I'm a birthing expert – the seven things that will actually slow your labour down which you probably never knew about

IF you've even given birth, you will know how excruciating labour can be – the only thing you wish in the moment is for it to end as soon as possible.

But, according to a birthing expert, there are a couple of things which actually slow down the process and, in fact, make it even more unpleasant.

Emily, who's helped numerous families and parents with childbirth education and postpartum planning, has gathered all the necessary information, which she shared on her Instagram account.

According to her, one of the things that can slow your labour down – and one we had never even thought of – is bright lighting.

The research by the University Hospital of South Manchester confirms this – it's best to avoid switching on all the lights.


The next thing, Emily revealed, is having strangers in your birth place, whether that's hospital or your home.

Giving birth is a very intimate process and being surrounded by people you don't know that well will only make you feel less at ease.

It is impossible to relax and focus when all you can think about is the strange pair of eyes observing every second of what is one of the most personal moments of your life.

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The following things on list also included leaving your house to go to the nearby hospital or birth centre, as well as not eating and drinking – although you might feel nauseous, it's important to have at least something to give you the necessary energy.

Just as important as eating and drinking is also going to the toilet.

Emily insisted that having a full bladder is also a common reason why women experience longer labour.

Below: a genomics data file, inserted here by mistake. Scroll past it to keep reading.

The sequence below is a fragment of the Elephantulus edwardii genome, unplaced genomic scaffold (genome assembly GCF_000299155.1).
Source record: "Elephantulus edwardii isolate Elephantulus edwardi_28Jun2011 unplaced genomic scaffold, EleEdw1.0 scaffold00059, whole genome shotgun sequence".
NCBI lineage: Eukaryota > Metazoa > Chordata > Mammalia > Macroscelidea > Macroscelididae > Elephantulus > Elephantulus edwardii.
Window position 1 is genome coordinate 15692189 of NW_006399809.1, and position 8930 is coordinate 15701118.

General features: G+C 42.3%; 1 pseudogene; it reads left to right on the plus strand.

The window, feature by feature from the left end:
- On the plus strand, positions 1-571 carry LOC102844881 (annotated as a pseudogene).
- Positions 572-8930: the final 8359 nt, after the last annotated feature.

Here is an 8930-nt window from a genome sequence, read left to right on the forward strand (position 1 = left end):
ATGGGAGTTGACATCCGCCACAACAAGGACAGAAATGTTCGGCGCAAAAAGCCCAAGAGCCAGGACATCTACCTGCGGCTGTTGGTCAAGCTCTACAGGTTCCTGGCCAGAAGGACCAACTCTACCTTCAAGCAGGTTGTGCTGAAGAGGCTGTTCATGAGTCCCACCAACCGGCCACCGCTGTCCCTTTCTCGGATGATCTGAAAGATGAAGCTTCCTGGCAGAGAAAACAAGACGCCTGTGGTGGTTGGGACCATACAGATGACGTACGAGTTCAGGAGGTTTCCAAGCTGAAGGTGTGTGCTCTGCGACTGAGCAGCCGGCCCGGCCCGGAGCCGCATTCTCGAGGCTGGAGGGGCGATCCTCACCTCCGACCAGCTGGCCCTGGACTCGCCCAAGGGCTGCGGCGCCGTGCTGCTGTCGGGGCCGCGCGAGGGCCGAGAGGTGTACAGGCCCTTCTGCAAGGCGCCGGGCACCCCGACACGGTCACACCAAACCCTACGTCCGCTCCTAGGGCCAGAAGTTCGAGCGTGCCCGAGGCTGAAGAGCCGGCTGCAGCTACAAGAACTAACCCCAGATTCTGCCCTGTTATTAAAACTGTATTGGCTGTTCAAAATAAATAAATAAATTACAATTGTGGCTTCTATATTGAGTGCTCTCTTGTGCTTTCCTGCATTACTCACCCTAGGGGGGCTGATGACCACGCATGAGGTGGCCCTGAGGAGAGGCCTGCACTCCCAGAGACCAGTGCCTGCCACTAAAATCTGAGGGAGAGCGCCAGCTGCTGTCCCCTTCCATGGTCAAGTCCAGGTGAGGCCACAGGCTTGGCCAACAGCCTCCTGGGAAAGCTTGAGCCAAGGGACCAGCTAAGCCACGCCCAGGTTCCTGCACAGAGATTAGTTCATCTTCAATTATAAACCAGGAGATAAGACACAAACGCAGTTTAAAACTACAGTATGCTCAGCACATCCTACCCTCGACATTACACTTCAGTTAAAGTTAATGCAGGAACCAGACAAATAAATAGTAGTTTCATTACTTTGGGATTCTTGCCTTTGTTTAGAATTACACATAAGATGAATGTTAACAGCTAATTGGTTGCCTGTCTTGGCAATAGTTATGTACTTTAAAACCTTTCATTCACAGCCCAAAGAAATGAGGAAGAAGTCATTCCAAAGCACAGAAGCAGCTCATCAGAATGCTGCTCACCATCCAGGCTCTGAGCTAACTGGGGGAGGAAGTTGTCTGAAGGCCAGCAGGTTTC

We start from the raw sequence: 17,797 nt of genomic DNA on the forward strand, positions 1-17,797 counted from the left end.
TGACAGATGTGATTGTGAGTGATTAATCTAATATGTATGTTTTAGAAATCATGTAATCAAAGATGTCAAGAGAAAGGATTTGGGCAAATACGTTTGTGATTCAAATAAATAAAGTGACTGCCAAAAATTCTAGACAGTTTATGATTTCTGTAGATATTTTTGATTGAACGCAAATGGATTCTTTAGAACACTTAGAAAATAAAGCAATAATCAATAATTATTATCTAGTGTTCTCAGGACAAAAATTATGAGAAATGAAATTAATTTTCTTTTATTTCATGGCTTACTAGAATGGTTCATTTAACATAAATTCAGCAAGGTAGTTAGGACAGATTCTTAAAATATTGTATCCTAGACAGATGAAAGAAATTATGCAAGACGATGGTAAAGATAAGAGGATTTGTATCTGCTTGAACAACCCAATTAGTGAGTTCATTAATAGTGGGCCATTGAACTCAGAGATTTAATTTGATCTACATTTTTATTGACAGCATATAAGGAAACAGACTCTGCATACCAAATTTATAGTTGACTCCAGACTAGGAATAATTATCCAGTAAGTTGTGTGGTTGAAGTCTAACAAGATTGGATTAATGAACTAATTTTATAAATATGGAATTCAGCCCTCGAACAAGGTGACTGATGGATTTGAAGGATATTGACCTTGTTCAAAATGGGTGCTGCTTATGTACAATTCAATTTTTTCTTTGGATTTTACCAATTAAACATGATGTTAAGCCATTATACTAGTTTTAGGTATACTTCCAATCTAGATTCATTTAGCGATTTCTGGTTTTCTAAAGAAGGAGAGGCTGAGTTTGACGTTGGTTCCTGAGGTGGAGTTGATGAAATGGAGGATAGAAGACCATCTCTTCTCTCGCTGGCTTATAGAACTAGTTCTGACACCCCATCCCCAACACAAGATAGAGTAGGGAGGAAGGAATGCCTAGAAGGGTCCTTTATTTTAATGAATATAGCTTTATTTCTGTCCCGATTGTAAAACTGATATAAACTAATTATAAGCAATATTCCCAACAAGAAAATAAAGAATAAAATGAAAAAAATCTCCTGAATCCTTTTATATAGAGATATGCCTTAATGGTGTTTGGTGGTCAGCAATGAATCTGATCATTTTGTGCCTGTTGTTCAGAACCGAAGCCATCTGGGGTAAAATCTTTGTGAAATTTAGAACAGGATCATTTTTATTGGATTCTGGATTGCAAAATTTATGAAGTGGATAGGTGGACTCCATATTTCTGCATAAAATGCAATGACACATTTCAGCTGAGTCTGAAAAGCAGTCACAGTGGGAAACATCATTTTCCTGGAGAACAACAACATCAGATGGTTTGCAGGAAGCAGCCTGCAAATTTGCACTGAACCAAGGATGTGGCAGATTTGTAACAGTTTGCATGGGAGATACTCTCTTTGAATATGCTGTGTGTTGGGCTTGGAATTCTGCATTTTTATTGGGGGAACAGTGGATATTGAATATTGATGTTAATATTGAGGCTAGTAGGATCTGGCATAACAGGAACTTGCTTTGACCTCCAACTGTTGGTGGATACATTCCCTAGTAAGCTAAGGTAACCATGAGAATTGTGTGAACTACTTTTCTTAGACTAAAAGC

In her experience of dealing with clients, the birthing expert also believed that sometimes labour can be slowed down due to past trauma.

Although triggers come unexpected, it's best to make sure you are fully comfortable with your surroundings – whatever works for you.

And last but not least – there's not much we can do about it, but Emily added that the baby's position is also a huge factor.

Many were confused as to how to minimise the amount of strangers, especially when at a hospital.

''Having at least one person of familiarity who is supporting you continuously (like a doula if possible!), also, if you have access to in hospital midwifery care, they tend to be in the room with you a bit more often.

''Next would be saying no to students in your room, and then making sure you feel confident asking for a new nurse if you’re current one is bringing in vibes that you don’t click with,'' Emily suggested.

Plus, read our investigation on maternity wards in crisis – with mums labouring in car parks, babies developing sepsis & midwives on anti-depressants.

Meanwhile, a mum gave birth to a 12lb baby – 'I had to dress him in six-month-old clothes as a newborn & doctors gasped when he arrived'.

Also, this woman gave birth to the wrong couple's baby – she’s now finally reunited with her real parents.

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